For 15 years, Nate Ames worked as a material science consultant on four continents for energy titans ExxonMobil, BP, and ConocoPhillips. He is accustomed to international standards and practices, guys in suits, contracts and dreary trade shows for the mechanically inclined. On a freezing January Sunday, in a drab airport hotel conference room, Ames presented a brilliant speech covering the nuances of doing business with cannabis entrepreneurs at a seminar for Cannabis Career Institute. Ames is a partner at Apeks Supercritical, one of a few US manufacturers of closed-loop CO2 botanical oil extraction machines, currently heralded as the most efficient, safe and expensive gizmos available for making cannabis extracts.
 
Extractions are rapidly becoming the life blood of the cannabis industry as dried flowers lose favor to edibles, electronic cigarettes and concentrates in all markets. For marijuana growers saddled with mountains of excess trim, the machines serve as bottomless money kegs. A pound of raw concentrate can fetch as much as $7,000 here in Los Angeles, more in Arizona as supply is hampered by state regulations. As more people blow themselves up using open-flame systems making butane hash oil, some municipalities are banning its production and sale.
 
The cannabis industry found Apeks in 2007. Among other straight jobs, the company was then fabricating light posts and parking meter mounts for the city of Johnstown, Ohio. A customer inquired about one of their vanilla extractors and they shipped off a similar model to Colorado. Soon after, calls trickled in from California, Colorado and Washington. The customers were vague about their intentions and recalcitrant with personal information. A few machines later Apeks realized their botanical oil extractors were coveted by the marijuana industry.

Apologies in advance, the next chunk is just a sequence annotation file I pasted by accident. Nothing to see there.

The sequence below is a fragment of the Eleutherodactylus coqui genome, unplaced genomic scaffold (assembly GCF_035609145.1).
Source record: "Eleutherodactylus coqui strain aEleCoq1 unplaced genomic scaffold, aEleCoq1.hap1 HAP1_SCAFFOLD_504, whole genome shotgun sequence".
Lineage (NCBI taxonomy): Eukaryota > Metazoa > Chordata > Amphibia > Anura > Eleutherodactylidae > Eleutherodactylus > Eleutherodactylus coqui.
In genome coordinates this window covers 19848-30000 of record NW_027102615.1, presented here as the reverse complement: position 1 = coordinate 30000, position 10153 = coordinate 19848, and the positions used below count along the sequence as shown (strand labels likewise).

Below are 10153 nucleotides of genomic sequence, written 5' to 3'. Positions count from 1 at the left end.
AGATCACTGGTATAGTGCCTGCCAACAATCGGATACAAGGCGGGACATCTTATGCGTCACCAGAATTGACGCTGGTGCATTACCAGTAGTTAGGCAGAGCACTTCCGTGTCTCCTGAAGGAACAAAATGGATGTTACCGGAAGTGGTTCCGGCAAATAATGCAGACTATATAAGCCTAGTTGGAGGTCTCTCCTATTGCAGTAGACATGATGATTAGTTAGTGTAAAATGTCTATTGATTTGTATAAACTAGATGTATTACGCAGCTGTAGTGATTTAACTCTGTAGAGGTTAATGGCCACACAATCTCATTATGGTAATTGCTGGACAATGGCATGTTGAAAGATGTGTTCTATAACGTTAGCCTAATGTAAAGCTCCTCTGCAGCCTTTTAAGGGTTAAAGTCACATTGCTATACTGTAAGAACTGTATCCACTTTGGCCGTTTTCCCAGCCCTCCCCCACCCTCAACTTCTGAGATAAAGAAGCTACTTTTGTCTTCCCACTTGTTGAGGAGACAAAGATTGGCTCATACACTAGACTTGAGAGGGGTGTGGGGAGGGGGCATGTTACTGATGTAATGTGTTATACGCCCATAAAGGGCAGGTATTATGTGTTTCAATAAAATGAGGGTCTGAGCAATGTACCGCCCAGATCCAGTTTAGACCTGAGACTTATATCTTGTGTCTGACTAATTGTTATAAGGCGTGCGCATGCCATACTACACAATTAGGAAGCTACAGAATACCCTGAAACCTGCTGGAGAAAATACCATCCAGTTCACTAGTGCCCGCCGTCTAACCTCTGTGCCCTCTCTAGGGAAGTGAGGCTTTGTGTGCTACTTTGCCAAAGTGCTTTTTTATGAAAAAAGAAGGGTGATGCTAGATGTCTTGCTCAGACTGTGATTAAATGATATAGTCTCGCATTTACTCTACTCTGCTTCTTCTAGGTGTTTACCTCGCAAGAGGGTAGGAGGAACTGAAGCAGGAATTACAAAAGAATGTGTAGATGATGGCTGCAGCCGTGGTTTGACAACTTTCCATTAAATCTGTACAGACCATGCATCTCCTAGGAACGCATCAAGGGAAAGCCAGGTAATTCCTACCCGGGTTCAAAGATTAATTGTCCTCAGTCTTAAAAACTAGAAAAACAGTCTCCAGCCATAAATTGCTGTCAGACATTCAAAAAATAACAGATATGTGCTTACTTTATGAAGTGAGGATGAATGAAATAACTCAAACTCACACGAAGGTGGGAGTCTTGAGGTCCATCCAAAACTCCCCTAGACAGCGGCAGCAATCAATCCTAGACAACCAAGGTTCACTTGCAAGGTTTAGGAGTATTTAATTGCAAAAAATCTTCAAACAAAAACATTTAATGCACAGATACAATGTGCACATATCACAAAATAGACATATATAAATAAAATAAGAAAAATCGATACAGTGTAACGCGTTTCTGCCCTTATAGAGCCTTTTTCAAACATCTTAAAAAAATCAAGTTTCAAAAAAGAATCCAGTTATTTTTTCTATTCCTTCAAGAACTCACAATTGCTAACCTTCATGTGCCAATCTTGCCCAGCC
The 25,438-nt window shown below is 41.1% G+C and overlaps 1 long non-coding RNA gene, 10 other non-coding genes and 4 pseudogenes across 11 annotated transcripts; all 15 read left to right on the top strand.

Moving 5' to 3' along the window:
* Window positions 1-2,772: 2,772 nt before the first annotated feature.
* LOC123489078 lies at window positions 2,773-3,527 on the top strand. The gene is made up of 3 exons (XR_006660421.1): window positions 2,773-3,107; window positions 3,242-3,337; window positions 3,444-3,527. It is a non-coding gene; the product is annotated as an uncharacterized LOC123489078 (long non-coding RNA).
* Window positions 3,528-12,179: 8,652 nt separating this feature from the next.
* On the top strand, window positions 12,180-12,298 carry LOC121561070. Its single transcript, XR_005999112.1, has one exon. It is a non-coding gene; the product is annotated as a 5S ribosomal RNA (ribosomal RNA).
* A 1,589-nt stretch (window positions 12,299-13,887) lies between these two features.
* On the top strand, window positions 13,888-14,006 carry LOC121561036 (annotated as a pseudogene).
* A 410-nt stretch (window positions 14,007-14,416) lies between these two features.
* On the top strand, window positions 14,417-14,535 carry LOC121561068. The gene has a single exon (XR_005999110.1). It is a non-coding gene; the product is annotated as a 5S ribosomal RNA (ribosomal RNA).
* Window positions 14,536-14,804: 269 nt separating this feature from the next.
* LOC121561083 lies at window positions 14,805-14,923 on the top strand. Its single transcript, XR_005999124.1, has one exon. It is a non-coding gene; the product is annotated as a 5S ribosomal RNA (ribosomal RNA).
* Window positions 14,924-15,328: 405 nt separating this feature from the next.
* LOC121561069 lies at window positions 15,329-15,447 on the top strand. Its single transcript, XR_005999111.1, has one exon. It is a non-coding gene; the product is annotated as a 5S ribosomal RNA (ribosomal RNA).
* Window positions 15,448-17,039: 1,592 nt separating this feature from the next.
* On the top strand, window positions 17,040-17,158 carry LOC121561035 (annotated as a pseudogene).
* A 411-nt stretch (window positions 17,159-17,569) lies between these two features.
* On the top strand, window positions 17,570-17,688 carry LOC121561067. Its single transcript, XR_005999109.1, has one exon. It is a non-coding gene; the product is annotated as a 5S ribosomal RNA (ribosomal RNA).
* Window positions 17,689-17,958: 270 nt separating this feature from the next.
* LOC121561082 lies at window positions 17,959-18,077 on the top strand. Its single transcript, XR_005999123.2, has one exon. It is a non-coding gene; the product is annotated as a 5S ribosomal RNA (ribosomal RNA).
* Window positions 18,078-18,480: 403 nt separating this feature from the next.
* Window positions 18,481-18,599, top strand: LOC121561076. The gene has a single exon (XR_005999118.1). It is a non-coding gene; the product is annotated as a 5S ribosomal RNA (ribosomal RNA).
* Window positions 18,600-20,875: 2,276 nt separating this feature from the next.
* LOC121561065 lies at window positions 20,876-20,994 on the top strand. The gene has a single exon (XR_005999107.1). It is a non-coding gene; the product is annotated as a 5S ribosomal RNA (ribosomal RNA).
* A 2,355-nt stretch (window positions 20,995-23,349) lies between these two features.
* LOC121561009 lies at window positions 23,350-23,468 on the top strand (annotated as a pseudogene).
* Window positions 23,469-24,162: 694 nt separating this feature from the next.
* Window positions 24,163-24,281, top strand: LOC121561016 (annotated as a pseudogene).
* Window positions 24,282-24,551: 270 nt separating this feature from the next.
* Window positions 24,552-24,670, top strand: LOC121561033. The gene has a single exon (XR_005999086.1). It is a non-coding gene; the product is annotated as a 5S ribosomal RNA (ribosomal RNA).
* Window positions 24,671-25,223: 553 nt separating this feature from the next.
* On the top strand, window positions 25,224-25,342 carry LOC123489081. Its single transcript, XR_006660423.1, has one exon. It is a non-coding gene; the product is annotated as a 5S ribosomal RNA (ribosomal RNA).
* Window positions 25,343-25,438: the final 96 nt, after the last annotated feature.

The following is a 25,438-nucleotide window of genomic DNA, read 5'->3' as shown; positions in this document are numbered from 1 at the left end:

“We were scared.” Ames recalled. “When Al-Jazeera came to do a story on us, we thought the FBI was coming for sure.” Unfamiliar with marijuana, the staff investigated the legality of their machines and how cannabis is used. While still skeptical of claims made by some medical marijuana enthusiasts, they surmised that cannabis is safe relative to popular medications.
 
Marijuana trade shows were the first places Ames and his partner, Andy Joseph, a straight-laced Navy veteran, realized they were in emerging territory. Thinking they would fit in wearing “business casual,” the paranoid scans of reefer people widened when the duo declined offers to imbibe. Neither express interest in experimenting with marijuana.
 
Despite the prevalence of “cash deals, handshakes, verbal agreements and a severe lack of trustworthy information," Ames emphasized professionalism. “It's expensive, but we have all the paperwork to comply with FDA, ISO, AMSE, GMP and all the medical and recreational states.” While not overtly political, Ames observed that “the most successful people in this industry run their organization like a business and are committed to the cause. It is important to be involved in activities surrounding legalization, education, things like that, because our customers are typically devout activists.”